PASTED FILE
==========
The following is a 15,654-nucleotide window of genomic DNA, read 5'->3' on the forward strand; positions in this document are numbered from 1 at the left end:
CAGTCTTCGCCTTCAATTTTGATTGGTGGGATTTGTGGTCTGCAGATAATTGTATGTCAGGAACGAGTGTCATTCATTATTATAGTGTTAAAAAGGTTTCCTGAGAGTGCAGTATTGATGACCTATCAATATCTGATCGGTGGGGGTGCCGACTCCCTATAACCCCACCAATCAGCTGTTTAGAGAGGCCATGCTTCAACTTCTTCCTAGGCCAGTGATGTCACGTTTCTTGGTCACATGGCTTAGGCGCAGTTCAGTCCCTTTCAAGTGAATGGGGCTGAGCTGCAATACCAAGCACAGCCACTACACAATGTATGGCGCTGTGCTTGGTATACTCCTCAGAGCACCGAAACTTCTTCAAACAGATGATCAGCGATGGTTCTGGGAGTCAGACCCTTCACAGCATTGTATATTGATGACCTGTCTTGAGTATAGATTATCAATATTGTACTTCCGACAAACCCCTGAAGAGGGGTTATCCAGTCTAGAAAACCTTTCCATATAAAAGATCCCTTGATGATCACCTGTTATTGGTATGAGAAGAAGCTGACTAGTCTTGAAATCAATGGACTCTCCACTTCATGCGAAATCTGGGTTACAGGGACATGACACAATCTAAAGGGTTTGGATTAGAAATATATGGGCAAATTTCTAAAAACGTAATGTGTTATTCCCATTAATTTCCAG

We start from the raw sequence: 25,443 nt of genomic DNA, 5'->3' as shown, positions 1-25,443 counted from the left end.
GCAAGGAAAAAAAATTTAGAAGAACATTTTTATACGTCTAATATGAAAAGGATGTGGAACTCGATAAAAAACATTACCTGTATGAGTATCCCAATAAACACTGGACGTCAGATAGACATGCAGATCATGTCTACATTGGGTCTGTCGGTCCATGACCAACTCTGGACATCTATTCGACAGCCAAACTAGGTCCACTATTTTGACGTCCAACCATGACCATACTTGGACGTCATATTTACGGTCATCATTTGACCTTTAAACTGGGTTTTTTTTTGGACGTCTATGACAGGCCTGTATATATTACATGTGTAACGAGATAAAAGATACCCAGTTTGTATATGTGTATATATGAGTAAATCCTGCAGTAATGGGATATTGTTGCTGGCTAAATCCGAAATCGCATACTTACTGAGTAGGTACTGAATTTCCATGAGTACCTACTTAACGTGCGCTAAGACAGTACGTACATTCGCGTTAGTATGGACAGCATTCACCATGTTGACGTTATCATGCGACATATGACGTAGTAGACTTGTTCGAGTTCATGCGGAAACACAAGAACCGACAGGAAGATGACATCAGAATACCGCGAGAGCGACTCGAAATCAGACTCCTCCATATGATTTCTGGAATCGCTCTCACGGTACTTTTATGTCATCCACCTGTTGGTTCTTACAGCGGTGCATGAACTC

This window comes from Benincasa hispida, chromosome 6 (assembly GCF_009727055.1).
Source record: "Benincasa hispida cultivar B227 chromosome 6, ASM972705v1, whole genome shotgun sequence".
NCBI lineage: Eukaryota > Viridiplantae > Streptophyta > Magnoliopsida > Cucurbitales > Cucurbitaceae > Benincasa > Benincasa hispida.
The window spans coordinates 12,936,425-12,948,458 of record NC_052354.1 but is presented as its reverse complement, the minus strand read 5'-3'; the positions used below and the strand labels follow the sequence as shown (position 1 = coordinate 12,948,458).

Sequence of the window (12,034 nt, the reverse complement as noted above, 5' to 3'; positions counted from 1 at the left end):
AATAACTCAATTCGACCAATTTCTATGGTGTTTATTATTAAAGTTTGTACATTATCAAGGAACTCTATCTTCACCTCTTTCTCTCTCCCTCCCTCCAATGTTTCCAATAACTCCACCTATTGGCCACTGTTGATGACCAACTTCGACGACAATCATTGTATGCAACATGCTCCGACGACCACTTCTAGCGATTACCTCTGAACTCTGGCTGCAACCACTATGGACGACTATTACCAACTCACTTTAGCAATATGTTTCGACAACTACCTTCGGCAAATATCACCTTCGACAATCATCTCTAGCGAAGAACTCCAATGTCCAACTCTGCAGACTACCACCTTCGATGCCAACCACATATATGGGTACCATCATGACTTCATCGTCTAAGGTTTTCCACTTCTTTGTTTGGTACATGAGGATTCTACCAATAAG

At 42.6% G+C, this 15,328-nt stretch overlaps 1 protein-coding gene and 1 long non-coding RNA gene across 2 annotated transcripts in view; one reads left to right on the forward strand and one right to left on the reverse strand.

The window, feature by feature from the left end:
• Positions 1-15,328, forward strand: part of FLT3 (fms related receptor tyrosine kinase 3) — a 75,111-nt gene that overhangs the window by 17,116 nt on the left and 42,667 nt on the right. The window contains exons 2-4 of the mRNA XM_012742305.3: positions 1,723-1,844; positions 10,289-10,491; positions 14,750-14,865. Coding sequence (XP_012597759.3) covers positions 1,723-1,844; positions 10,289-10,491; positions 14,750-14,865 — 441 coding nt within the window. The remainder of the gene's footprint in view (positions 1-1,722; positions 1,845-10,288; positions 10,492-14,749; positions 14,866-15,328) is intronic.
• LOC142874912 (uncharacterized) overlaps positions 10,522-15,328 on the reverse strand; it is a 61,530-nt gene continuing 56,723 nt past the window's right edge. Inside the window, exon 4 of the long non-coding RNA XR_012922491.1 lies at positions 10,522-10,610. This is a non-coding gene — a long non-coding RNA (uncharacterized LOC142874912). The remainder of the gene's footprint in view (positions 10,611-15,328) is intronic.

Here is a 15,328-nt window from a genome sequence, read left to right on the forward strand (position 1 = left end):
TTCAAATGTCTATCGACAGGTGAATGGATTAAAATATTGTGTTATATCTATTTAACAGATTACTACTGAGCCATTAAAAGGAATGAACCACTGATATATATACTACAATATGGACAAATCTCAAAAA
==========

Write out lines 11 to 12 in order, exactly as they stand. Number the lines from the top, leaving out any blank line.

At 42.6% G+C, this 15,328-nt stretch overlaps 1 protein-coding gene and 1 long non-coding RNA gene across 2 annotated transcripts in view; one reads left to right on the forward strand and one right to left on the reverse strand.

The window, feature by feature from the left end: